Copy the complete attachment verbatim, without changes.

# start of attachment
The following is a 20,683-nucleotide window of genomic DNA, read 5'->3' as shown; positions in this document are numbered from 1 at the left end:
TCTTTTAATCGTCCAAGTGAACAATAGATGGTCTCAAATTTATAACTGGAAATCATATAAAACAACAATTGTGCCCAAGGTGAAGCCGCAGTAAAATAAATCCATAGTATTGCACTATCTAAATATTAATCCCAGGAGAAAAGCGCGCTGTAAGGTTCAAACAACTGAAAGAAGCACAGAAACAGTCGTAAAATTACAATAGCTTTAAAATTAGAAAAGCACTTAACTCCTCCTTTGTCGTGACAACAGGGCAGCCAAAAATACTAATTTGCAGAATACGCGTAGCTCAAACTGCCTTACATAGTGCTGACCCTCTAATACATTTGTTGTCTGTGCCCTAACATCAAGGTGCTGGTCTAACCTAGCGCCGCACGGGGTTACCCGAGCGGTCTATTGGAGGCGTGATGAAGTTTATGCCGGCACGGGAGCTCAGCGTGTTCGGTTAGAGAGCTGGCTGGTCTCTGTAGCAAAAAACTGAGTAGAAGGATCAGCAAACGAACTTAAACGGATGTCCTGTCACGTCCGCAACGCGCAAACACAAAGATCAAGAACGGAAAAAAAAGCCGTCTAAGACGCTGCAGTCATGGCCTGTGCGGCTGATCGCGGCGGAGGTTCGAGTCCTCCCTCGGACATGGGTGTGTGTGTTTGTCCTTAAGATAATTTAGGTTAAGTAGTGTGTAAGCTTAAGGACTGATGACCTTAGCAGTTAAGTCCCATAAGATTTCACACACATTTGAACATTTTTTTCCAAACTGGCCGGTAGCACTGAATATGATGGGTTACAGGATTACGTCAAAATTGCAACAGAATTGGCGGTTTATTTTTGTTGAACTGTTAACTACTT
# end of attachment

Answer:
The following is a 20,683-nucleotide window of genomic DNA, read 5'->3' as shown; positions in this document are numbered from 1 at the left end:
TCTTTTAATCGTCCAAGTGAACAATAGATGGTCTCAAATTTATAACTGGAAATCATATAAAACAACAATTGTGCCCAAGGTGAAGCCGCAGTAAAATAAATCCATAGTATTGCACTATCTAAATATTAATCCCAGGAGAAAAGCGCGCTGTAAGGTTCAAACAACTGAAAGAAGCACAGAAACAGTCGTAAAATTACAATAGCTTTAAAATTAGAAAAGCACTTAACTCCTCCTTTGTCGTGACAACAGGGCAGCCAAAAATACTAATTTGCAGAATACGCGTAGCTCAAACTGCCTTACATAGTGCTGACCCTCTAATACATTTGTTGTCTGTGCCCTAACATCAAGGTGCTGGTCTAACCTAGCGCCGCACGGGGTTACCCGAGCGGTCTATTGGAGGCGTGATGAAGTTTATGCCGGCACGGGAGCTCAGCGTGTTCGGTTAGAGAGCTGGCTGGTCTCTGTAGCAAAAAACTGAGTAGAAGGATCAGCAAACGAACTTAAACGGATGTCCTGTCACGTCCGCAACGCGCAAACACAAAGATCAAGAACGGAAAAAAAAGCCGTCTAAGACGCTGCAGTCATGGCCTGTGCGGCTGATCGCGGCGGAGGTTCGAGTCCTCCCTCGGACATGGGTGTGTGTGTTTGTCCTTAAGATAATTTAGGTTAAGTAGTGTGTAAGCTTAAGGACTGATGACCTTAGCAGTTAAGTCCCATAAGATTTCACACACATTTGAACATTTTTTTCCAAACTGGCCGGTAGCACTGAATATGATGGGTTACAGGATTACGTCAAAATTGCAACAGAATTGGCGGTTTATTTTTGTTGAACTGTTAACTACTT